#10 How to Cure Your Own Upper Back Pain
Monica endures upper back aching most days at work, where's she's a floral designer. The pain's not always there, just at work, though bottling peaches recently became unbearable. Massage feels great, heat always helps and pain-reducing creams and lotions bring relief, but it's temporary relief, and not available when she's hard at work.
The fact that the pain comes and goes is a good sign. Although Monica should discuss her discomfort with her doctor, her pain likely has a mechanical rather than a medical cause. When she works leaning over, she hurts. When she's upright, the pain goes away. Cause and effect.
Monica, therefore, has two choices if she wants to avoid pain. She can quit work or she can increase her ability to work. The latter is obviously the better choice so what must she do in order to do her job without suffering?
The first step is to lengthen chest muscles. They're so used to her working with rounded shoulders they've actually shrunk a little. She needs to use the bathroom doorway to gently stretch her chest muscles for 30 seconds while standing correctly upright, one foot forward, one foot back, one or two times, morning and evening. How about before she brushes her teeth? She can spare one whole minute. More is better.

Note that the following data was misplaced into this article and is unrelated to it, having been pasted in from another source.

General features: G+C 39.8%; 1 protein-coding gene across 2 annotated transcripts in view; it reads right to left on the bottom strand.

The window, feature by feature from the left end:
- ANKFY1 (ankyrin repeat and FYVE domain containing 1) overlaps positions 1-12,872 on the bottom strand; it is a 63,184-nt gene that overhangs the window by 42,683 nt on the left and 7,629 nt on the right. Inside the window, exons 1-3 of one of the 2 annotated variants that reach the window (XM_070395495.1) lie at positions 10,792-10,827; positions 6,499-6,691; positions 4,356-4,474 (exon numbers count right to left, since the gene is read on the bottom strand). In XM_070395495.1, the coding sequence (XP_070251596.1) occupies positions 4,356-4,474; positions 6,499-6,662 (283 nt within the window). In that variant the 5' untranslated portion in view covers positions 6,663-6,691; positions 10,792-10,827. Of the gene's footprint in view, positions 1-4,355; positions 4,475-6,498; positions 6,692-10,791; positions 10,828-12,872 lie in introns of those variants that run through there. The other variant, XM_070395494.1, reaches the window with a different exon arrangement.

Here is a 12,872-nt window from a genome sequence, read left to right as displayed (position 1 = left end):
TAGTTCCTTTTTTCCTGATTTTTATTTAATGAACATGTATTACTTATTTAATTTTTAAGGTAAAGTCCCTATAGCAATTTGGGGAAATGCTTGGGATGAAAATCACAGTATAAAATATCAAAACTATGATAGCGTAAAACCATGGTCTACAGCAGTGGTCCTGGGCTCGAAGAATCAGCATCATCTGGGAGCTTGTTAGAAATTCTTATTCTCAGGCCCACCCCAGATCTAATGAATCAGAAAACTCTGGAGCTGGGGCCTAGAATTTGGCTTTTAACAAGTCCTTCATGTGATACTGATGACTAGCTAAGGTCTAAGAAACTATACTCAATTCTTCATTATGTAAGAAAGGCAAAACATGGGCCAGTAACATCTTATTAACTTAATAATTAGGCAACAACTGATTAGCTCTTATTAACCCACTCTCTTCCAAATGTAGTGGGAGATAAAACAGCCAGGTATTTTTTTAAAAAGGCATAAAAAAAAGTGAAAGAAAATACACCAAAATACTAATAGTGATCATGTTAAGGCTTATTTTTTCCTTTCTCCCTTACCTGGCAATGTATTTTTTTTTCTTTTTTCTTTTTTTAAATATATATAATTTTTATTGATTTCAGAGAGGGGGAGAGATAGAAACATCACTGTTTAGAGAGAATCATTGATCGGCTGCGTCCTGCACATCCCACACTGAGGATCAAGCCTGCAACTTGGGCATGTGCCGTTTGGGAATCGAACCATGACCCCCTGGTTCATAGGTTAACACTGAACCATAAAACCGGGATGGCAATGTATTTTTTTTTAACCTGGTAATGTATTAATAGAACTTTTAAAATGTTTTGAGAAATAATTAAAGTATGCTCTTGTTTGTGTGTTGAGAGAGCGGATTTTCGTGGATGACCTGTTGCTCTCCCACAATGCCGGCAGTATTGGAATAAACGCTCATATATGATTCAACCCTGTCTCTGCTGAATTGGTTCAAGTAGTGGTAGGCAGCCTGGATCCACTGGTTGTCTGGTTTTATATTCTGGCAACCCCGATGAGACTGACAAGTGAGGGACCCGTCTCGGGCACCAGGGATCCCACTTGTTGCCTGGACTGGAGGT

When she's hurting at home, ice helps more than heat, see Blog #5. But the key to her success will be isometrics, holding the chest firmly upright, aggressively but subtly squeezing the buttocks and torso in neutral, for three to five seconds at a time, done frequently, every day until the pain is gone. The more she lengthens muscles in the front of the chest and strengthens muscles of the upper back and shoulders, the sooner she will be capable of doing her job without hurting. It's a recipe for success: balance the musculoskeletal system and work without discomfort. Cause and effect. And it's even free!